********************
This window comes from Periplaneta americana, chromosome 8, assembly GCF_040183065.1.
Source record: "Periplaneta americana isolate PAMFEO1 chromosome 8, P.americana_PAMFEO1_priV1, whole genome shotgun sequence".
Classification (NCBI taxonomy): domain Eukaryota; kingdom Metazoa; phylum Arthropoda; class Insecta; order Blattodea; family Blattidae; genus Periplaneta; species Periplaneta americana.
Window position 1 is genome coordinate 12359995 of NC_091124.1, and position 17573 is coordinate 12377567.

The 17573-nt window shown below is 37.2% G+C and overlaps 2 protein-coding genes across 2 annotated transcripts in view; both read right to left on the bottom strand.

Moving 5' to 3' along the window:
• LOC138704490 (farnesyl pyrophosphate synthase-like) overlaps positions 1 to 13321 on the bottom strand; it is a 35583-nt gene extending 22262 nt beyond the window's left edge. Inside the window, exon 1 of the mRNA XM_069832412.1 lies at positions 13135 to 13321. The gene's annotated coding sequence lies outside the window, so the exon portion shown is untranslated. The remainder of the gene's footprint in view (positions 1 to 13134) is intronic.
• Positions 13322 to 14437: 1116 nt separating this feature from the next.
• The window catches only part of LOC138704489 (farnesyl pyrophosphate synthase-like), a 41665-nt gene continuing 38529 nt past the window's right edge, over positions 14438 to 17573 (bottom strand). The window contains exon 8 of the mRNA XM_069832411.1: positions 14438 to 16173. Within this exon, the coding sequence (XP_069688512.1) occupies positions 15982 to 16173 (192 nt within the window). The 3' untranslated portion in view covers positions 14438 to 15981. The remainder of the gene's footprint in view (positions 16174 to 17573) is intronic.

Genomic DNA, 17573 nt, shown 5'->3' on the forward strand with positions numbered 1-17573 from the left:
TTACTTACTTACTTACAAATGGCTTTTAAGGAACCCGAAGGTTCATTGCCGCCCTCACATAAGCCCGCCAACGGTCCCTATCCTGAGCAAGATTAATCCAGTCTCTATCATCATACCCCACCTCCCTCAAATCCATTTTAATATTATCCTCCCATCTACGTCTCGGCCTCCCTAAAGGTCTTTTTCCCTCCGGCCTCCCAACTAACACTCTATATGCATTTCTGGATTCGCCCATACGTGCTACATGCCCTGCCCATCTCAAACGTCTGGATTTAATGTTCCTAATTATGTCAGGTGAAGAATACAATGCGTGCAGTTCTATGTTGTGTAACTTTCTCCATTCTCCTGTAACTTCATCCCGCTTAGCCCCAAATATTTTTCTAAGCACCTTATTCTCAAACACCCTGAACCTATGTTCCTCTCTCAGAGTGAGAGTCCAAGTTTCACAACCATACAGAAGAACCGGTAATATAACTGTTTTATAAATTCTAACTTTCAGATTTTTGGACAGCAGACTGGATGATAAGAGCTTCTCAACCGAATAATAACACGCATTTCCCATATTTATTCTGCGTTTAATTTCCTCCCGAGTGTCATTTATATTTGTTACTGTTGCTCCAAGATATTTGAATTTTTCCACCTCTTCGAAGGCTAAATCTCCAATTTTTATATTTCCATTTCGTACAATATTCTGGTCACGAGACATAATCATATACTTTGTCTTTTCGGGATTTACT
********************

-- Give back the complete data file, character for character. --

This window comes from Periplaneta americana, chromosome 8, assembly GCF_040183065.1.
Source record: "Periplaneta americana isolate PAMFEO1 chromosome 8, P.americana_PAMFEO1_priV1, whole genome shotgun sequence".
Classification (NCBI taxonomy): domain Eukaryota; kingdom Metazoa; phylum Arthropoda; class Insecta; order Blattodea; family Blattidae; genus Periplaneta; species Periplaneta americana.
Window position 1 is genome coordinate 12359995 of NC_091124.1, and position 17573 is coordinate 12377567.

The 17573-nt window shown below is 37.2% G+C and overlaps 2 protein-coding genes across 2 annotated transcripts in view; both read right to left on the bottom strand.

Moving 5' to 3' along the window:
• LOC138704490 (farnesyl pyrophosphate synthase-like) overlaps positions 1 to 13321 on the bottom strand; it is a 35583-nt gene extending 22262 nt beyond the window's left edge. Inside the window, exon 1 of the mRNA XM_069832412.1 lies at positions 13135 to 13321. The gene's annotated coding sequence lies outside the window, so the exon portion shown is untranslated. The remainder of the gene's footprint in view (positions 1 to 13134) is intronic.
• Positions 13322 to 14437: 1116 nt separating this feature from the next.
• The window catches only part of LOC138704489 (farnesyl pyrophosphate synthase-like), a 41665-nt gene continuing 38529 nt past the window's right edge, over positions 14438 to 17573 (bottom strand). The window contains exon 8 of the mRNA XM_069832411.1: positions 14438 to 16173. Within this exon, the coding sequence (XP_069688512.1) occupies positions 15982 to 16173 (192 nt within the window). The 3' untranslated portion in view covers positions 14438 to 15981. The remainder of the gene's footprint in view (positions 16174 to 17573) is intronic.

Genomic DNA, 17573 nt, shown 5'->3' on the forward strand with positions numbered 1-17573 from the left:
TTACTTACTTACTTACAAATGGCTTTTAAGGAACCCGAAGGTTCATTGCCGCCCTCACATAAGCCCGCCAACGGTCCCTATCCTGAGCAAGATTAATCCAGTCTCTATCATCATACCCCACCTCCCTCAAATCCATTTTAATATTATCCTCCCATCTACGTCTCGGCCTCCCTAAAGGTCTTTTTCCCTCCGGCCTCCCAACTAACACTCTATATGCATTTCTGGATTCGCCCATACGTGCTACATGCCCTGCCCATCTCAAACGTCTGGATTTAATGTTCCTAATTATGTCAGGTGAAGAATACAATGCGTGCAGTTCTATGTTGTGTAACTTTCTCCATTCTCCTGTAACTTCATCCCGCTTAGCCCCAAATATTTTTCTAAGCACCTTATTCTCAAACACCCTGAACCTATGTTCCTCTCTCAGAGTGAGAGTCCAAGTTTCACAACCATACAGAAGAACCGGTAATATAACTGTTTTATAAATTCTAACTTTCAGATTTTTGGACAGCAGACTGGATGATAAGAGCTTCTCAACCGAATAATAACACGCATTTCCCATATTTATTCTGCGTTTAATTTCCTCCCGAGTGTCATTTATATTTGTTACTGTTGCTCCAAGATATTTGAATTTTTCCACCTCTTCGAAGGCTAAATCTCCAATTTTTATATTTCCATTTCGTACAATATTCTGGTCACGAGACATAATCATATACTTTGTCTTTTCGGGATTTACT